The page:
Per a recent thread, I never send decks in advance. Hat tip to @chudson for properly explaining why. Now that I’m beginning to do some VC work, I consciously lower my interest in people who send me decks in advance. If I’m helping write your deck then I need it, but if you see me primarily as an investor instead of an advisor, then it is specifically a bad idea. Find a way to write a paragraph or a one pager that’s interesting Leave the storytelling for when we’re making eye contact.
Because of all that, the in-person experience that a founder provides to the potential investor is critical. You are getting the chance to tell a 40 minute story about an organization that doesn’t exist to a person who you want to turn over noticeable cash to you on a poorly documented promise. Make it a story, make sure it has a great arc, and tell it well. I say 40 minutes because successful decks are 15 slides at most. The investor will be ten minutes late, and you want to get them out of there ten minutes early. If they have an assistant, helping the investor get back on schedule will make it a lot easier to get subsequent meetings booked.
I just sent a very uncomfortable note to a dear old friend on how to re-do his pitch — here’s the constructive (rather than critical) portion of that note, lightly edited.
The point of the first meeting is solely to get the second meeting which is the start of the ‘real’ process. I’m going to address the form of a successful pitch here. I can’t change your business fundamentals. The outline (slide numbers) of a deck that works is:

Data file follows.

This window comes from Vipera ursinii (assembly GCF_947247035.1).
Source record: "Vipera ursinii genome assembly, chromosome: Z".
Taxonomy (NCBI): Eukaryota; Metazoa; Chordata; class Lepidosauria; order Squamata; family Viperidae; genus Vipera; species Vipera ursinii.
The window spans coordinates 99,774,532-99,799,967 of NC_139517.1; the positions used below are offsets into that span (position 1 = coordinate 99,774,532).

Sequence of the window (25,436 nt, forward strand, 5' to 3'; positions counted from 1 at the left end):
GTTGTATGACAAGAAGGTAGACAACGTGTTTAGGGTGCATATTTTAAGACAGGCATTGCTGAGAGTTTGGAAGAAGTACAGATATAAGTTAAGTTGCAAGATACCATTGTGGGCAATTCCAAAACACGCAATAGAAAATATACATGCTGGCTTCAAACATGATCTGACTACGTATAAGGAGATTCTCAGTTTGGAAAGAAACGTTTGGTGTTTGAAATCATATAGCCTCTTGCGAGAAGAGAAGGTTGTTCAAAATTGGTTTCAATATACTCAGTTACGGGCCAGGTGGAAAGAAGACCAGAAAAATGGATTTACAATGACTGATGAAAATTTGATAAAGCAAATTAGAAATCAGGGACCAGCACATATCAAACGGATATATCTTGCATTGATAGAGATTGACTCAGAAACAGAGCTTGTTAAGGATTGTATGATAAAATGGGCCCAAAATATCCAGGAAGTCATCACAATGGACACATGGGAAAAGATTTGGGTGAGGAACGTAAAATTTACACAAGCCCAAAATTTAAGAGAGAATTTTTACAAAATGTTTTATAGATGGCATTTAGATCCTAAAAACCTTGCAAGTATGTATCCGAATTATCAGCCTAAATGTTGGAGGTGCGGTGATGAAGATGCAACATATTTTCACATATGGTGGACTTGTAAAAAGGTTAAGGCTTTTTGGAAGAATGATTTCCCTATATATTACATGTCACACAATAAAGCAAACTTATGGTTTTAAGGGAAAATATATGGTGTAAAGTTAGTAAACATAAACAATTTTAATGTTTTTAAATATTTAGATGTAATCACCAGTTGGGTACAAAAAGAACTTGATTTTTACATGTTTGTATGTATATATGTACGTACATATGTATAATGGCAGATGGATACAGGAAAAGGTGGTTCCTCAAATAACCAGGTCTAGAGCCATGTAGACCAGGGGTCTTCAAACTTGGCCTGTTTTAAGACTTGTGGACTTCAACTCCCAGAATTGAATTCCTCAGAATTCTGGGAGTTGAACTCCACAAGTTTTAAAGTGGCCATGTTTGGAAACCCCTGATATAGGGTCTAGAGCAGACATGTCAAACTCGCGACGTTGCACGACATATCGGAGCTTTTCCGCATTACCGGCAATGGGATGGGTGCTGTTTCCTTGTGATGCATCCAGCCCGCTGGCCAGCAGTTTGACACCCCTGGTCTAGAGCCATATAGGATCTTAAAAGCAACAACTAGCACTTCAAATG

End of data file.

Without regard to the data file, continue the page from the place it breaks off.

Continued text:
1. Attention grabber. In Minute 1, bring them into your emotional zone or get them dying to hear more. The former is generally when you are pre-product and the latter when there is user or sales traction.
2. Big market. What sells is proprietary redefinition of a market that a) makes the investor believe you’ve found a reason for customers to change behavior, and b) teaches them something.
3. Customer Pain — what hurts so bad that people will get off their asses and do something different that is worth money?
— if you don’t have them hooked by slide 3, it’s over, consider very politely packing up and leaving or switching to small talk having nothing to do with your fundraising. The former is more intriguing and tells a better story.
4. Solution - benefits description of what you do differently. if you don’t know the difference between benefits and features, then delay pitching until you do.
5. Features - product details and a demo if you want to do one, though i don’t do them. i don’t trust technology enough, plus a demo makes the investors even more likely to mistake themselves for the target market segment
6. Users/Customers/Sales plan
9. Milestones — what you promise to accomplish with the money not the Use of Proceeds
10. New financing and previous raises
11. “Come dream the dream with us” slide. Early stage guys are fantasists. The Lumatic deck was very efficient at closing angels/seed funds while we were still in development. I started with a car fire photo from Tahrir Square in Egypt to get people into my intended emotional zone, and I ended with Dorothy taking her first steps down the yellow brick road. I got the whole thing down to thirteen minutes and was closing great angel investors with it over Skype screenshare.
Please note that there are no financial projections. They don’t get you to the second meeting.